Jan van Eyck

Born in c.1395, the Flemish painter Jan van Eyck was born in the Netherlands region and spent most of his career in the city of Bruges. He is regarded as one of the master painters of the fifteenth century. One of his best-known works is the painting Portrait of a Man in a Turban (1433) which some art historians believe may be a self-portrait. Today van Eyck is considered one of the best Renaissance painters of Northern Europe and has been dubbed the father of oil painting.






Little is known of van Eyck’s childhood or upbringing. Art scholars suspect that he was taught art by his older brother Hubert van Eyck; later, the two brothers would collaborate on The Ghent Altarpiece (1425-1432) which Jan would be obliged to complete alone after his brother’s death. Most art historians believe van Eyck was probably born before 1395, but no date can be pinpointed. Records show that van Eyck was patronized by Duke Philip the Good of Burgundy and spent roughly a year living in Lille before settling for good in Bruges. According to historians, van Eyck received an excellent salary painting for the duke; Philip was even named godfather of one of van Eyck’s children and was a beneficial friend to van Eyck’s family.

In the course of his career van Eyck was considered by many to be the leading painter of his day; he was certainly among the best paid of the Netherlands painters since most painters earned their income strictly by commission. The artist produced paintings for court as well as for private clients. Although van Eyck did not invent oil painting, he is regarded as its father because of his early mastery of oil painting techniques. He was particularly skilled with glazes. Van Eyck died in 1441 and was buried at the Church of St. Donatian in Bruges. The church, however, was destroyed during the years of the French Revolution.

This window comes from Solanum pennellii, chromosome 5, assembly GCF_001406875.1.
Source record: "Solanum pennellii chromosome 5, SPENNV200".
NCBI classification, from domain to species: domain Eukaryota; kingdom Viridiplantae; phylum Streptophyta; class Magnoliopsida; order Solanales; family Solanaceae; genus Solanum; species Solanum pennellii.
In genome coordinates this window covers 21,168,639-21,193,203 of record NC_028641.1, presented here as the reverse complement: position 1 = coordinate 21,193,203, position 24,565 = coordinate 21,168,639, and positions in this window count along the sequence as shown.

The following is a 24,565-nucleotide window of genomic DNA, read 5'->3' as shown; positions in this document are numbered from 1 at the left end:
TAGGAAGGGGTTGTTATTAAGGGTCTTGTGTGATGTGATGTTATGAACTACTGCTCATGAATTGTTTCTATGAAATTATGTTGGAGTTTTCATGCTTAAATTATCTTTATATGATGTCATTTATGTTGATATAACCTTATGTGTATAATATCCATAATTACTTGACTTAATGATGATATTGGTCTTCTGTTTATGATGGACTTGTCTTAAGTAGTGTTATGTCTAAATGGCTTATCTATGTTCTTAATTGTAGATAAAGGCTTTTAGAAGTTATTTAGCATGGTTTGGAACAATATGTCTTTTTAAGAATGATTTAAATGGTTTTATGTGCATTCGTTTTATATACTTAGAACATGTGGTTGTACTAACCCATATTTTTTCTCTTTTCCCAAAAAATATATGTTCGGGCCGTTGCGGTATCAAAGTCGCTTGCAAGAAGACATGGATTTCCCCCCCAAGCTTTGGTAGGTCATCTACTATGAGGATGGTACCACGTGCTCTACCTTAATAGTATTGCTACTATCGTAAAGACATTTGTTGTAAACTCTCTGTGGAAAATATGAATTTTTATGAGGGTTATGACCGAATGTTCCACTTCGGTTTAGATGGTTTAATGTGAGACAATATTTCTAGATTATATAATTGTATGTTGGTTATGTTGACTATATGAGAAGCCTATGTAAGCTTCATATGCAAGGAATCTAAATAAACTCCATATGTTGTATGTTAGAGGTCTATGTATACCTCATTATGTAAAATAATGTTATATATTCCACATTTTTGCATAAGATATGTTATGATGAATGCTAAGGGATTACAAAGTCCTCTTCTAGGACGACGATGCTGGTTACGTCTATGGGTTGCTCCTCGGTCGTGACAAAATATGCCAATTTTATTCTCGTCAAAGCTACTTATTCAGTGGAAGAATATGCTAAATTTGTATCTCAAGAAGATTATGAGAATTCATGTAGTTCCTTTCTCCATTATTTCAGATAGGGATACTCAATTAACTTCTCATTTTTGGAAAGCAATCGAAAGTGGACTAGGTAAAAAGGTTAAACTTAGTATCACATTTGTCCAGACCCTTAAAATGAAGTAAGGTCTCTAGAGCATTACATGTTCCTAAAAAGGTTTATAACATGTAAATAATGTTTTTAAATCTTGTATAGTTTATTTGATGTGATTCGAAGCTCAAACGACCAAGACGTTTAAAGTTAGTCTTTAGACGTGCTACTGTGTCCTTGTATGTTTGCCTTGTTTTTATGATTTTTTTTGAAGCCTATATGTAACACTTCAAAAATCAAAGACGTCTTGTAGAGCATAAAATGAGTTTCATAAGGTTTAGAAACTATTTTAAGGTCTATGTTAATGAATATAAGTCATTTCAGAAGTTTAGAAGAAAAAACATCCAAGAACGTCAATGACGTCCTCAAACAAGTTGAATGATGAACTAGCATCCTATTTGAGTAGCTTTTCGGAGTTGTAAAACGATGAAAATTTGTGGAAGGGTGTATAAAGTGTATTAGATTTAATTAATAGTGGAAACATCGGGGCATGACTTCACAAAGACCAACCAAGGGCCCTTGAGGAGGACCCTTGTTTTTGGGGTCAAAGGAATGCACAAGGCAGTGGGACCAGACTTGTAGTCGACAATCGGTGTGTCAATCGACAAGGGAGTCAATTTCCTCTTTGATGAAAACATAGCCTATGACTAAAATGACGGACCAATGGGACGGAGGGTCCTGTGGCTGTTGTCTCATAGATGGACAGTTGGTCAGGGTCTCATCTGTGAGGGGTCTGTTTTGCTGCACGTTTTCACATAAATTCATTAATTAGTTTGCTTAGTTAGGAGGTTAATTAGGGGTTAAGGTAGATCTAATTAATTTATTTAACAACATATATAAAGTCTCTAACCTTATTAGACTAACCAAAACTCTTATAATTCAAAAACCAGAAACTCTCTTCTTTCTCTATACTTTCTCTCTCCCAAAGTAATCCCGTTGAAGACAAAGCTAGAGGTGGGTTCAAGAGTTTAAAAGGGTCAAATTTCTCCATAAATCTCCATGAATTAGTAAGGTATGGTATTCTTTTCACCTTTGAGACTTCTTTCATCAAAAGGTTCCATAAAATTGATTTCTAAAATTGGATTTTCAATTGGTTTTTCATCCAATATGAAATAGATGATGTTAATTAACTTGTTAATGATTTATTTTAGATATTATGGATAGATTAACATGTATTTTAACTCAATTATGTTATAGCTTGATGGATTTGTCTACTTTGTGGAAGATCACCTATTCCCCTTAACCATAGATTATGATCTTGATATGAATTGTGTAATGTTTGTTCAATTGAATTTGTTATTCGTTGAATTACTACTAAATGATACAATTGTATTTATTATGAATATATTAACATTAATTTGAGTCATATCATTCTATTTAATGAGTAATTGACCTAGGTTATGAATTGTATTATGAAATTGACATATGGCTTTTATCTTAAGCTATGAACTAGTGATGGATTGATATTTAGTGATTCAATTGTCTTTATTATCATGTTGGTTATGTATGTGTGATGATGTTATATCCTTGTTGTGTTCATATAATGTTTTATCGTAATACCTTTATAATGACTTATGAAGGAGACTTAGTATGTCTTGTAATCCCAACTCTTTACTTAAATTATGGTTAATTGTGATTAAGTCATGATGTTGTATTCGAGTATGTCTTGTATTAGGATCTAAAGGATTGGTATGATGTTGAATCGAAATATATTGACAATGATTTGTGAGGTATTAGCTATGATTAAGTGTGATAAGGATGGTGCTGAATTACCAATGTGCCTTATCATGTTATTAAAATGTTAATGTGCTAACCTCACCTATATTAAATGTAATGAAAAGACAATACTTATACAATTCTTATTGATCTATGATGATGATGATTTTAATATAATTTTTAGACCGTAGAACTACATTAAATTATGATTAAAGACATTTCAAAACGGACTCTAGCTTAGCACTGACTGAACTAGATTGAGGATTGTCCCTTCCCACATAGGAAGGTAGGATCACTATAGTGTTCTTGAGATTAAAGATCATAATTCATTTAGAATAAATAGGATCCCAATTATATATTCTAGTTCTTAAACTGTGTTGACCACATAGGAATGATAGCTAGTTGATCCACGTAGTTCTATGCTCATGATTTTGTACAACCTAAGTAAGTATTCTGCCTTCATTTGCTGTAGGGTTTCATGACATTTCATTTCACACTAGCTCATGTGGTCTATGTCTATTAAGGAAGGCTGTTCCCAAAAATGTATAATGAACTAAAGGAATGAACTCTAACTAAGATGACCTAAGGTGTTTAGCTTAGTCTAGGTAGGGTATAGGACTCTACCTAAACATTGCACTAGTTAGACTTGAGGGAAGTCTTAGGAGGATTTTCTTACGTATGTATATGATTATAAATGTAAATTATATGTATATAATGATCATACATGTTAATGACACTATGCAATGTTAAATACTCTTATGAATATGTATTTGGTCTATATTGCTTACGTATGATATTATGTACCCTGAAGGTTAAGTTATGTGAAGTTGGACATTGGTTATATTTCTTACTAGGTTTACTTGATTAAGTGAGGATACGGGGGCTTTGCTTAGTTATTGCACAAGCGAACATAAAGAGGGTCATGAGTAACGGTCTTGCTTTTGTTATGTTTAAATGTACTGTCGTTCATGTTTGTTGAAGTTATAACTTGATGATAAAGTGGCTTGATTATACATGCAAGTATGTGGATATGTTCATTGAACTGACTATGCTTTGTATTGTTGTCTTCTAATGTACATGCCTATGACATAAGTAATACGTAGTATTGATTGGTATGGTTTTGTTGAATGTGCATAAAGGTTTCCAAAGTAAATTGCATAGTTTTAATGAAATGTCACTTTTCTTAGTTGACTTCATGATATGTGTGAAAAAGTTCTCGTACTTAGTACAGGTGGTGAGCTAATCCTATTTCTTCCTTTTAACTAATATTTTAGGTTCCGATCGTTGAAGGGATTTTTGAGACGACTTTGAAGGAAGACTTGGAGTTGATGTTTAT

Unlike many paintings of the era, van Eyck’s have been easier to identify than many works of other artists since he inscribed his name—an unusual practice for this period. Some of the artist’s most famous works include The Arnolfini Portrait (1434), The Annunciation (1434-1436), Madonna and Child at the Fountain (1439), Portrait of Christ (1440), Madonna with Child Reading (1433), Portrait of Niccolo Albergati (1435), The Virgin of Chancellor Rolin (1435), and St. John the Evangelist (1432). His paintings are famous for their rich coloration and exquisite detail.